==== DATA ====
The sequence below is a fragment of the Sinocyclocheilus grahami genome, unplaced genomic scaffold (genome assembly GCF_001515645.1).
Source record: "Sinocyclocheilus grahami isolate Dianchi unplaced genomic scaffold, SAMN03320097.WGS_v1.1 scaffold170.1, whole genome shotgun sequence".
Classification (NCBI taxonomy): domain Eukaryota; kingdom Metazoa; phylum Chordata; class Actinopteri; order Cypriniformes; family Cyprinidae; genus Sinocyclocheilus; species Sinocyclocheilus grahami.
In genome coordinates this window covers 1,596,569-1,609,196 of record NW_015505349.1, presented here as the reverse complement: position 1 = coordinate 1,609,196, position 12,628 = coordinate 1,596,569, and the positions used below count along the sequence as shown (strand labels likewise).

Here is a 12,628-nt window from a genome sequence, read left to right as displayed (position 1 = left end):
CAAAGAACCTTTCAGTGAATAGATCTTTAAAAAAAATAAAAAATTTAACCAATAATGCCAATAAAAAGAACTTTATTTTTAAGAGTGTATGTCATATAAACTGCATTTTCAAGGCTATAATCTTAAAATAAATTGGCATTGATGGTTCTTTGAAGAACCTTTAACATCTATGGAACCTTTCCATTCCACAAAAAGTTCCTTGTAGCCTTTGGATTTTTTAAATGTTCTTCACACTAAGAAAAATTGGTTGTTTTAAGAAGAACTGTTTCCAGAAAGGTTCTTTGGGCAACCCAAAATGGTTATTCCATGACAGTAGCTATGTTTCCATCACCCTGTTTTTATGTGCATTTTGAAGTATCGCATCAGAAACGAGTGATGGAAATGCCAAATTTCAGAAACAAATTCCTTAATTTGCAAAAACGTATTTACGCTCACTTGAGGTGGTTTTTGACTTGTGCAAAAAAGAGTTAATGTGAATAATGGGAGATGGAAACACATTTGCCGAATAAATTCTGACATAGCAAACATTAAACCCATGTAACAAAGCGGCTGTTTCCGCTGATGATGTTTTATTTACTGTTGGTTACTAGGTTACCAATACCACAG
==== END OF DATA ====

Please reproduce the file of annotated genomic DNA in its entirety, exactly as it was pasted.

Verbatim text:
The sequence below is a fragment of the Sinocyclocheilus grahami genome, unplaced genomic scaffold (genome assembly GCF_001515645.1).
Source record: "Sinocyclocheilus grahami isolate Dianchi unplaced genomic scaffold, SAMN03320097.WGS_v1.1 scaffold170.1, whole genome shotgun sequence".
Classification (NCBI taxonomy): domain Eukaryota; kingdom Metazoa; phylum Chordata; class Actinopteri; order Cypriniformes; family Cyprinidae; genus Sinocyclocheilus; species Sinocyclocheilus grahami.
In genome coordinates this window covers 1,596,569-1,609,196 of record NW_015505349.1, presented here as the reverse complement: position 1 = coordinate 1,609,196, position 12,628 = coordinate 1,596,569, and the positions used below count along the sequence as shown (strand labels likewise).

Here is a 12,628-nt window from a genome sequence, read left to right as displayed (position 1 = left end):
CAAAGAACCTTTCAGTGAATAGATCTTTAAAAAAAATAAAAAATTTAACCAATAATGCCAATAAAAAGAACTTTATTTTTAAGAGTGTATGTCATATAAACTGCATTTTCAAGGCTATAATCTTAAAATAAATTGGCATTGATGGTTCTTTGAAGAACCTTTAACATCTATGGAACCTTTCCATTCCACAAAAAGTTCCTTGTAGCCTTTGGATTTTTTAAATGTTCTTCACACTAAGAAAAATTGGTTGTTTTAAGAAGAACTGTTTCCAGAAAGGTTCTTTGGGCAACCCAAAATGGTTATTCCATGACAGTAGCTATGTTTCCATCACCCTGTTTTTATGTGCATTTTGAAGTATCGCATCAGAAACGAGTGATGGAAATGCCAAATTTCAGAAACAAATTCCTTAATTTGCAAAAACGTATTTACGCTCACTTGAGGTGGTTTTTGACTTGTGCAAAAAAGAGTTAATGTGAATAATGGGAGATGGAAACACATTTGCCGAATAAATTCTGACATAGCAAACATTAAACCCATGTAACAAAGCGGCTGTTTCCGCTGATGATGTTTTATTTACTGTTGGTTACTAGGTTACCAATACCACAG